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The Forgettable Ballot Question: Question Two Would Regulate Dental Insurers

In an election season in which tax increases and undocumented drivers are on the ballot, Question Two is having a bit of trouble generating particularly strong emotions in either the pro or anti categories. Everyone seems to have something to say about amending the Massachusetts constitution to allow for a graduated income tax, but uncertainty appears to be the prevailing sentiment with regard to whether or not the state government should play a role in defining what percentage of premiums paid to dental insurance companies are allotted to patient care versus administrative costs or profits.


But good citizenship is, above all, based on good information, so here is a comprehensive (but concise) overview of what we are all being asked to decide with regard to Question Two, which will appear on the ballot November 8, 2022.


In essence, a “yes” vote would enable the Commissioner of the Massachusetts Division of Insurance to do two primary things: (1) approve or disapprove of the rates charged by dental insurers in the Commonwealth and (2) require that every dental insurance carrier spend at least 83 percent of premiums received on member care. This latter requirement refers to what is called the “medical loss ratio,” which is the ratio of payments made for dental services to premiums collected. A ratio of less than the specified 83 percent would require the dental insurer to refund excess premiums to its customers.


According to the Executive Office of Administration and Finance, this proposed measure would have no discernible impact on state or municipal government finances. The groups supporting and opposing this ballot question argue that it would have significant financial consequences for consumers.


On the “yes” side, the Committee on Dental Insurance Quality argues that Question Two simply extends consumer protections that already exist for medical insurance providers. The group notes that Delta Dental, a well-known dental insurance provider in Massachusetts, paid $382 million in executive bonuses, commissions, and payments to affiliates in 2019, while only expending $177 million on patient care. Claiming this is simply “corporate waste,” the Yes on Two group suggests that payments for patient services will increase, and prices won’t go up, because insurance companies will no longer be able to raise rates without obtaining state approval.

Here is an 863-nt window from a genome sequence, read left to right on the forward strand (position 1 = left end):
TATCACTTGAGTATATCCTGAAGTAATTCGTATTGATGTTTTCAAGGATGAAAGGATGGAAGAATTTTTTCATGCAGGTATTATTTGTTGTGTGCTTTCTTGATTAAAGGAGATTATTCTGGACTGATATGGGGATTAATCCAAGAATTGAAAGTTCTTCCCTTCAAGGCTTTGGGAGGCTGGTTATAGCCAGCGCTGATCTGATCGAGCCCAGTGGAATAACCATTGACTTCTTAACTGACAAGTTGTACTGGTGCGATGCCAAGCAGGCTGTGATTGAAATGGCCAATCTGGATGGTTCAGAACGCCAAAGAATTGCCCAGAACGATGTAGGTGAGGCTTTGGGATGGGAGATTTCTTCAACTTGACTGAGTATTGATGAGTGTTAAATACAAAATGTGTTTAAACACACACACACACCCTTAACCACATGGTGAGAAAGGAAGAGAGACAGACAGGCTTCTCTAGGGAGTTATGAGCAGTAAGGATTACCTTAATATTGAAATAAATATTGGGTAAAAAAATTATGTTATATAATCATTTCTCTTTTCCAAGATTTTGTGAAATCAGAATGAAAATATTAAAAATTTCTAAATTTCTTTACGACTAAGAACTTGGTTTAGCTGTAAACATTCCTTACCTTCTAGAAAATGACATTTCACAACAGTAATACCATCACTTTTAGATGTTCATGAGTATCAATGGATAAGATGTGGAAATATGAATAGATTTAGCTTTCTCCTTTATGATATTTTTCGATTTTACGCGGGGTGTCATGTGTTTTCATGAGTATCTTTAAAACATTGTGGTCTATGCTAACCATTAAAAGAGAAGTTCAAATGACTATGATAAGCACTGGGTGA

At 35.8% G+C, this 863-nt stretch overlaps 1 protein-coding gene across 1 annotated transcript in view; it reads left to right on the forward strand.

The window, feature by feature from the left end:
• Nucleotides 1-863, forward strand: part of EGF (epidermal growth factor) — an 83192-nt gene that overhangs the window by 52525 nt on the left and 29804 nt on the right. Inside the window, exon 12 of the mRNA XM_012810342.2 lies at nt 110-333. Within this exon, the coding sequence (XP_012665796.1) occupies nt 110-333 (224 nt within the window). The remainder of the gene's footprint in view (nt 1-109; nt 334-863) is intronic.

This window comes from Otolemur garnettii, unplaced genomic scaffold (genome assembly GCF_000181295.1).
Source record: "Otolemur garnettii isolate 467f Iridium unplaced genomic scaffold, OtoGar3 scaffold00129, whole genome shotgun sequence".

In opposition, the Committee to Protect Public Access To Quality Dental Care argues that Question Two will increase costs and potentially result in thousands of people losing their access to dental insurance altogether. The Committee notes that a similar law previously on the books was repealed by the state legislature in 2011 because it proved ineffective and overly burdensome. 


The “no” side claims there are a number of misrepresentations in the “yes” argument, including double counting compensation claims and undercounting payments made for patient care. It also suggests that premiums will in fact go up, because the text of the ballot question only restricts one type of premium increase, and other types of premium increases would still be allowed. In addition, “no” proponents claim that there is insufficient data to analyze how most insurance companies are actually utilizing their funds.


In response, proponents of Question Two state that the No on Two group is misrepresenting the Milliman Report, which was commissioned by the National Association of Dental Plans in 2022 to review potential implications of the initiative petition. Claiming endorsements from a variety of groups including the American Dental Association, the Massachusetts Dental Society, the Massachusetts Dental Hygienists Association, the American Association of Endodontists, and many others, the Committee on Dental Insurance Quality say they are attempting to fix a broken system predicated on corporate misspending and waste.


With the “no” side sponsored by the dental insurers and the “yes” side sponsored by dentists, the only remaining question for voters is….which side best represents the dental needs and wallets of Massachusetts patients?


The full text of Question Two encompasses approximately 2,500 words. For those interested in reading it in its entirety, it is available here


The summary from the Massachusetts Secretary of State’s office is available here.